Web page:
We stayed for a day and a half at an Olympic Training Center in Oslo, Norway…and even though we weren’t there very long, it was enough to make me fall in love with Norway. There were trails right out the door that were well groomed and provided some of the best classic skiing I’ve ever had. Some of trails wound all the way up to the famous Holmenkollen venue, where World Champs will be at the end of the month!

Overlooking Oslo

I didn’t get to ski to the venue, but Ida provided the sweet pictures.

The ski jumps!

EPIC STORY COMING UP: how I got lost in Oslo. In addition to the trails, there was also a train stop right beside the training center, so one afternoon Sadie and I decided to go shopping in downtown Oslo. We took the train with Morgan, Liz and Noah but thought we could manage to find our way home by ourselves. Yeah, right. We couldn’t even remember how to pronounce or spell the name of the place we were staying (I now know it’s said “song-sven”), but we did know we needed the last stop on train #3. So you COULD say we set ourselves up for getting lost…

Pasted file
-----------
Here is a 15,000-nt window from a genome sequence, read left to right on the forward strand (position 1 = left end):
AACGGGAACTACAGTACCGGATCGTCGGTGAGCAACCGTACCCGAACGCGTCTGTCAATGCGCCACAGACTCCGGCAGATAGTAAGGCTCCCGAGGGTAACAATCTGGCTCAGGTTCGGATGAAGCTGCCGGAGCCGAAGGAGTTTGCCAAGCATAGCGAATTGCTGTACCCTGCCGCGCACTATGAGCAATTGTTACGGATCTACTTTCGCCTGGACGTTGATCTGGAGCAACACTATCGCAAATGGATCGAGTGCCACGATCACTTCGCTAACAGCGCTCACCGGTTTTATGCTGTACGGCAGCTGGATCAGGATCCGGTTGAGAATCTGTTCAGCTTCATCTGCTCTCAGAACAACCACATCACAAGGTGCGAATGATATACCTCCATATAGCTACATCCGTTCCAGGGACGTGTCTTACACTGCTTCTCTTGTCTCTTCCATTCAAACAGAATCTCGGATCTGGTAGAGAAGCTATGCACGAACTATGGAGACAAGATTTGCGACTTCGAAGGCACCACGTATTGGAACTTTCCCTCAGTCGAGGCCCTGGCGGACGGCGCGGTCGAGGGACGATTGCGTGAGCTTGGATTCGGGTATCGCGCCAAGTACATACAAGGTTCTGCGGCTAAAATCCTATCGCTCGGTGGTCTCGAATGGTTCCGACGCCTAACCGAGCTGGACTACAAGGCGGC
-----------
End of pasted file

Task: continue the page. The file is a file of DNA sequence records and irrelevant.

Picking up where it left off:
The National Theatre

The main street!

We had an awesome time shopping, and wandering around Oslo – which is gorgeous, with many old, intricate buildings. Somehow, we DID manage to find our way back to the train station….except we actually got on the underground train station! We needed the above ground one, and we ended up on a train that was indeed the #3 train we needed, but once we got on we realized something was wrong – the end stop was way across Norway! I started pushing the button to open the door, but the train started moving! Not only that, but the ticket collector was moving down the aisle, and we hadn’t gotten tickets, because we didn’t know the name of our last stop. Wow, can you say “American idiots?”